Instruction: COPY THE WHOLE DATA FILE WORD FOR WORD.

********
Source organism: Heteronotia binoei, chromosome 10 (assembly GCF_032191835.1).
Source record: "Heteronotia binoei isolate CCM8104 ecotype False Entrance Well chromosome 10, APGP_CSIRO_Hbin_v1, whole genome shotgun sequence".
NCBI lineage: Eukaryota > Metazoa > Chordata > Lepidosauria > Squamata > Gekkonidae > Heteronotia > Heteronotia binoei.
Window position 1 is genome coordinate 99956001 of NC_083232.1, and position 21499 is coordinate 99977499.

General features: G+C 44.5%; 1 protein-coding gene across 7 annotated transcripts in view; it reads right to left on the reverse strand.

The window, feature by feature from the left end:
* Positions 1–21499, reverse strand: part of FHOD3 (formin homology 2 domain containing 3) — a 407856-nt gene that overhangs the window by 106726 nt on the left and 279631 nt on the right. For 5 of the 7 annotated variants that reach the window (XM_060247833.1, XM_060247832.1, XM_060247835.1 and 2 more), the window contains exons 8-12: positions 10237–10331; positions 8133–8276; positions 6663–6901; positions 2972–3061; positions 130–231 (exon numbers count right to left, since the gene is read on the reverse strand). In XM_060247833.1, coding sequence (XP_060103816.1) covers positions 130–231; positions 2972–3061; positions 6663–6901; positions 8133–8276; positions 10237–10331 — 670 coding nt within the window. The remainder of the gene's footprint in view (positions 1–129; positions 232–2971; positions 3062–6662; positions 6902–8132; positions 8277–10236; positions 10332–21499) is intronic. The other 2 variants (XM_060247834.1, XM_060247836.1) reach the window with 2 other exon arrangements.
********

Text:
Source organism: Heteronotia binoei, chromosome 10 (assembly GCF_032191835.1).
Source record: "Heteronotia binoei isolate CCM8104 ecotype False Entrance Well chromosome 10, APGP_CSIRO_Hbin_v1, whole genome shotgun sequence".
NCBI lineage: Eukaryota > Metazoa > Chordata > Lepidosauria > Squamata > Gekkonidae > Heteronotia > Heteronotia binoei.
Window position 1 is genome coordinate 99956001 of NC_083232.1, and position 21499 is coordinate 99977499.

General features: G+C 44.5%; 1 protein-coding gene across 7 annotated transcripts in view; it reads right to left on the reverse strand.

The window, feature by feature from the left end:
* Positions 1–21499, reverse strand: part of FHOD3 (formin homology 2 domain containing 3) — a 407856-nt gene that overhangs the window by 106726 nt on the left and 279631 nt on the right. For 5 of the 7 annotated variants that reach the window (XM_060247833.1, XM_060247832.1, XM_060247835.1 and 2 more), the window contains exons 8-12: positions 10237–10331; positions 8133–8276; positions 6663–6901; positions 2972–3061; positions 130–231 (exon numbers count right to left, since the gene is read on the reverse strand). In XM_060247833.1, coding sequence (XP_060103816.1) covers positions 130–231; positions 2972–3061; positions 6663–6901; positions 8133–8276; positions 10237–10331 — 670 coding nt within the window. The remainder of the gene's footprint in view (positions 1–129; positions 232–2971; positions 3062–6662; positions 6902–8132; positions 8277–10236; positions 10332–21499) is intronic. The other 2 variants (XM_060247834.1, XM_060247836.1) reach the window with 2 other exon arrangements.